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Differences in the effects of temperature and photoperiod on progress to flowering among diverse Mucuna spp
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The use of Mucuna spp. in cover crop and green manure technologies is proving to be successful in the tropics and subtropics following intensive efforts in technology transfer to farmers by NGOs (Non‐Governmental Organizations). This includes the transfer of seeds of Mucuna spp. for which the range of adaptation and the effect of environment on crop phenology are poorly understood. A selection of Mucuna spp. germplasm was evaluated over a range of contrasting photothermal conditions in controlled‐environment glasshouses. Dates of emergence and first flowering were recorded. Where possible, triple‐plane rate of development models were fitted to the first flowering data to quantify the relative sensitivity of each species to photoperiod and temperature. All accessions showed short‐day responses but there were substantial differences in the sensitivity of rate of progress to first flowering to environment, particularly to photoperiod. This results in differences in maturity period between accessions which, with appropriate understanding, could be functionally exploited by NGOs and NARS. However, if ignored, it could result in the promotion and use of accessions ill adapted to the environment in which they are tested. In consequence there might be unnecessary resistance from farmers to the adoption of green manure and cover crops technologies which are vital to the design and maintenance of sustainable farming systems in low‐income countries in the tropics.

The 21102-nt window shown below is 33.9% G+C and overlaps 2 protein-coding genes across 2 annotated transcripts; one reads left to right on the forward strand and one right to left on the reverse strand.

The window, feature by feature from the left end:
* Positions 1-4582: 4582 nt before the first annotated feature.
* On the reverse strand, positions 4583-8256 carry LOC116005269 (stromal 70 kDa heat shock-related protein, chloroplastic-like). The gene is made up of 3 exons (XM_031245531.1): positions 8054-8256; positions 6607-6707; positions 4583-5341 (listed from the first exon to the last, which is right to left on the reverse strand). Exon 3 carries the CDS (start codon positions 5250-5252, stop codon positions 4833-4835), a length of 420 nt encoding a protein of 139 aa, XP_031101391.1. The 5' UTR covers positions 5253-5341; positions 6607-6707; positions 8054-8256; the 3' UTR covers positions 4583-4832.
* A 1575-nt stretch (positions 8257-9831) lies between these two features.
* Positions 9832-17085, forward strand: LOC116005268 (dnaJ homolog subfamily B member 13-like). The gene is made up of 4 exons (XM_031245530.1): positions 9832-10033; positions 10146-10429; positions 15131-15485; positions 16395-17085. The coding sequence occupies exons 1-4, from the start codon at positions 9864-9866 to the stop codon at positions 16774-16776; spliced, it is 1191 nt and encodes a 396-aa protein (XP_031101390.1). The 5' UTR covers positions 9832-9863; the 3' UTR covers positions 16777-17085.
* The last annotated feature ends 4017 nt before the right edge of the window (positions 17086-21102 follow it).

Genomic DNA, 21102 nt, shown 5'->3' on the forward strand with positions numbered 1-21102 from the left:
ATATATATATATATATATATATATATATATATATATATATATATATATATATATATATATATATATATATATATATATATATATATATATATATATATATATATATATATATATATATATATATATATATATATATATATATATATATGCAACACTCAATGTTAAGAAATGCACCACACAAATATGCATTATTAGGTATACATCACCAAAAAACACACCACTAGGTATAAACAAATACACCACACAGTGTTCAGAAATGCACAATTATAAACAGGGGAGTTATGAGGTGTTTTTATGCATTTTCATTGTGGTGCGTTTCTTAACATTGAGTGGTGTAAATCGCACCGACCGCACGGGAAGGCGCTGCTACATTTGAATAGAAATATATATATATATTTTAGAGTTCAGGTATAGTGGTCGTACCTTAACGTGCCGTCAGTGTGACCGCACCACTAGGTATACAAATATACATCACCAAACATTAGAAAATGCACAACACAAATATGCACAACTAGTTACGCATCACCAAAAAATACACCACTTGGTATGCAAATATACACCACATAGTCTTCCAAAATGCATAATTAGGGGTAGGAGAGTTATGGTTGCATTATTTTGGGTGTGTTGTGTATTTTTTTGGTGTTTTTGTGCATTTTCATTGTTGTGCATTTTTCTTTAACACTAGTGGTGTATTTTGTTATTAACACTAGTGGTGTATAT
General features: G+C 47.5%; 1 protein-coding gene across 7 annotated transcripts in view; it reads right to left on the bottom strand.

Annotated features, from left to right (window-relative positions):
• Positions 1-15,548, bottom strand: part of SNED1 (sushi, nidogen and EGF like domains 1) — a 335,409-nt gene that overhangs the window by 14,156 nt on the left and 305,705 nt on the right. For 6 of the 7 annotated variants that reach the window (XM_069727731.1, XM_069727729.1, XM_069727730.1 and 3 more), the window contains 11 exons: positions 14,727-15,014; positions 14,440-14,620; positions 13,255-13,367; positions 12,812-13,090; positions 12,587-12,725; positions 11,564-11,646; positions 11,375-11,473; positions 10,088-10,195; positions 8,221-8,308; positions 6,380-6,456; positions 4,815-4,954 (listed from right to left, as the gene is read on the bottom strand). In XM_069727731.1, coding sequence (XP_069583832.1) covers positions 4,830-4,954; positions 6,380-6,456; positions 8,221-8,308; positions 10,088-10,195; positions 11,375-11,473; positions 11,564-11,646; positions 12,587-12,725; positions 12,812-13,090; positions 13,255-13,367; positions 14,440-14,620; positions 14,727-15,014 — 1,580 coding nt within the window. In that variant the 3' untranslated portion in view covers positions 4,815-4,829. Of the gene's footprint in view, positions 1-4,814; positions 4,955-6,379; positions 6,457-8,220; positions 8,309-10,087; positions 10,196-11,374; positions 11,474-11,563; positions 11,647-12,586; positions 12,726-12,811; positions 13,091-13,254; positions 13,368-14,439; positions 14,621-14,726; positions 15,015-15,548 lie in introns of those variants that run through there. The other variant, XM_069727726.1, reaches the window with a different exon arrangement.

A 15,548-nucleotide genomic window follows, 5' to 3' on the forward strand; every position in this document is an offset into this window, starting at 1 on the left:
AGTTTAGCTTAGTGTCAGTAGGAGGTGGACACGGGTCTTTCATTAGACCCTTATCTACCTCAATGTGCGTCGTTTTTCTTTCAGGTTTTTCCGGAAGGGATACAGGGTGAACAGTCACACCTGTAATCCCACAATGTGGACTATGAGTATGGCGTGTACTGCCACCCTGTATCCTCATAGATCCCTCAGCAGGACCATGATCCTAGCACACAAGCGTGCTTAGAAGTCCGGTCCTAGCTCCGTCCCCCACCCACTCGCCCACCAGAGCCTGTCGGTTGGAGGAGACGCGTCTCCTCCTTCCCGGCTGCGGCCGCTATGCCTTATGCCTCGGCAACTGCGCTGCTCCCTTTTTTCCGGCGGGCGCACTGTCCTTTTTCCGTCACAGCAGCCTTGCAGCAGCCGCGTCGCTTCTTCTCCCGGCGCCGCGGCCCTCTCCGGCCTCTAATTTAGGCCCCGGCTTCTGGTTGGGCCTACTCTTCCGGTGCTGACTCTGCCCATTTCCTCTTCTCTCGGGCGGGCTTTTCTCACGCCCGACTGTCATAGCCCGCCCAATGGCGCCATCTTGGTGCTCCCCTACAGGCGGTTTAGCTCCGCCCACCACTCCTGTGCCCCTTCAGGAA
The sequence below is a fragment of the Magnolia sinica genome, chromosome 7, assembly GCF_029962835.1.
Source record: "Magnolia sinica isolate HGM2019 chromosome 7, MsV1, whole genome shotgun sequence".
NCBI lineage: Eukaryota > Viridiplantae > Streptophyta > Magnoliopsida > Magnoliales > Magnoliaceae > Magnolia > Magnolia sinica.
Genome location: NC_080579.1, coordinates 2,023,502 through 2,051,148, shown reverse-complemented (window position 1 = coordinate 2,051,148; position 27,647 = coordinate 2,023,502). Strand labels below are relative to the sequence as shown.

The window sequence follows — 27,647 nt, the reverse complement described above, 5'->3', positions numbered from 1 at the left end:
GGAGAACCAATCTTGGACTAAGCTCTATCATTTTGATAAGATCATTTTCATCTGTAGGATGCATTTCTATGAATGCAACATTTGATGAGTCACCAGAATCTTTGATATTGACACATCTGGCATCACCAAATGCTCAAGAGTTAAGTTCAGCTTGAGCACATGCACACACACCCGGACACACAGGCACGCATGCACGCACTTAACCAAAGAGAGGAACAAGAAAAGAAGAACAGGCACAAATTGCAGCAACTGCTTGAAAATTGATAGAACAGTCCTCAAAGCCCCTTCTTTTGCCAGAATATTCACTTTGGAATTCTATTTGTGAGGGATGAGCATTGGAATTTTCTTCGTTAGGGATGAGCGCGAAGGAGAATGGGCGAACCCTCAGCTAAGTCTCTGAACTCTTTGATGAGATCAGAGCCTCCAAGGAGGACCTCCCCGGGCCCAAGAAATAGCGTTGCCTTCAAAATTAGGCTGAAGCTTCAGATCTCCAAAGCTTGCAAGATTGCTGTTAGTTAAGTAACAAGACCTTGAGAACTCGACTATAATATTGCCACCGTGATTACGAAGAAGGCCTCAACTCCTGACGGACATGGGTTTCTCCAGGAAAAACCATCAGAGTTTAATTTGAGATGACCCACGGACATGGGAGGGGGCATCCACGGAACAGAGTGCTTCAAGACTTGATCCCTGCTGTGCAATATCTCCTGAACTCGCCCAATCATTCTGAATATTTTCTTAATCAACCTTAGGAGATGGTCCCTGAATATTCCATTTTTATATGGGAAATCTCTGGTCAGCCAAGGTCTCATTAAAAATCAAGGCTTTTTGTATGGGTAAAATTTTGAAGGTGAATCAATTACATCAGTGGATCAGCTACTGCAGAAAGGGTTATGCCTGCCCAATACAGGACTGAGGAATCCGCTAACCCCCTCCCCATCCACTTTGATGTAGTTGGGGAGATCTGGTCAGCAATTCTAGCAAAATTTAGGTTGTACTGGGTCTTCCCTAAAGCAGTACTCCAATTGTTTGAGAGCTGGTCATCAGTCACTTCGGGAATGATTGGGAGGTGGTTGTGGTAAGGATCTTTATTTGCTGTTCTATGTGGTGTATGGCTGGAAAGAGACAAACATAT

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Permanent link to this itemhttps://hdl.handle.net/20.500.12478/4749
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